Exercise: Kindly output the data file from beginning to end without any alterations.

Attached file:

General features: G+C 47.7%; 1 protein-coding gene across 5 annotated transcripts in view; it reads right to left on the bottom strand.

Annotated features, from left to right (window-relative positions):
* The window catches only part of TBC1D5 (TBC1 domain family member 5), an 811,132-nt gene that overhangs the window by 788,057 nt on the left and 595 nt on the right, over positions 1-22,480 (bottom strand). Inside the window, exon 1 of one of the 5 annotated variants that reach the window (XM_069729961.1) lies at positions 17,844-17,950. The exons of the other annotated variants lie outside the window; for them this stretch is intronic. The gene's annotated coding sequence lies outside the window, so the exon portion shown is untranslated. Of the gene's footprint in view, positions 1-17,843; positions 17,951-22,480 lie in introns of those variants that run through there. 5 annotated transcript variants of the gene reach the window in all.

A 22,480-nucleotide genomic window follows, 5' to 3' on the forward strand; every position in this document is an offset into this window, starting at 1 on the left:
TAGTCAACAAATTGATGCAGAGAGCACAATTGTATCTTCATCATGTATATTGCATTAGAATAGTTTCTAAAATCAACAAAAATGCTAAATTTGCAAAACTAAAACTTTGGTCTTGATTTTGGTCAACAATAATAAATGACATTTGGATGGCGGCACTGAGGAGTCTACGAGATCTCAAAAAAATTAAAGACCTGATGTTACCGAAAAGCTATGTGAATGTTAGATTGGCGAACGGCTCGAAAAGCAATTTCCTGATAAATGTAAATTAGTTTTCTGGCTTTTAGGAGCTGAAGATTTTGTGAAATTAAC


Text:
General features: G+C 47.7%; 1 protein-coding gene across 5 annotated transcripts in view; it reads right to left on the bottom strand.

Annotated features, from left to right (window-relative positions):
* The window catches only part of TBC1D5 (TBC1 domain family member 5), an 811,132-nt gene that overhangs the window by 788,057 nt on the left and 595 nt on the right, over positions 1-22,480 (bottom strand). Inside the window, exon 1 of one of the 5 annotated variants that reach the window (XM_069729961.1) lies at positions 17,844-17,950. The exons of the other annotated variants lie outside the window; for them this stretch is intronic. The gene's annotated coding sequence lies outside the window, so the exon portion shown is untranslated. Of the gene's footprint in view, positions 1-17,843; positions 17,951-22,480 lie in introns of those variants that run through there. 5 annotated transcript variants of the gene reach the window in all.

A 22,480-nucleotide genomic window follows, 5' to 3' on the forward strand; every position in this document is an offset into this window, starting at 1 on the left:
TAGTCAACAAATTGATGCAGAGAGCACAATTGTATCTTCATCATGTATATTGCATTAGAATAGTTTCTAAAATCAACAAAAATGCTAAATTTGCAAAACTAAAACTTTGGTCTTGATTTTGGTCAACAATAATAAATGACATTTGGATGGCGGCACTGAGGAGTCTACGAGATCTCAAAAAAATTAAAGACCTGATGTTACCGAAAAGCTATGTGAATGTTAGATTGGCGAACGGCTCGAAAAGCAATTTCCTGATAAATGTAAATTAGTTTTCTGGCTTTTAGGAGCTGAAGATTTTGTGAAATTAAC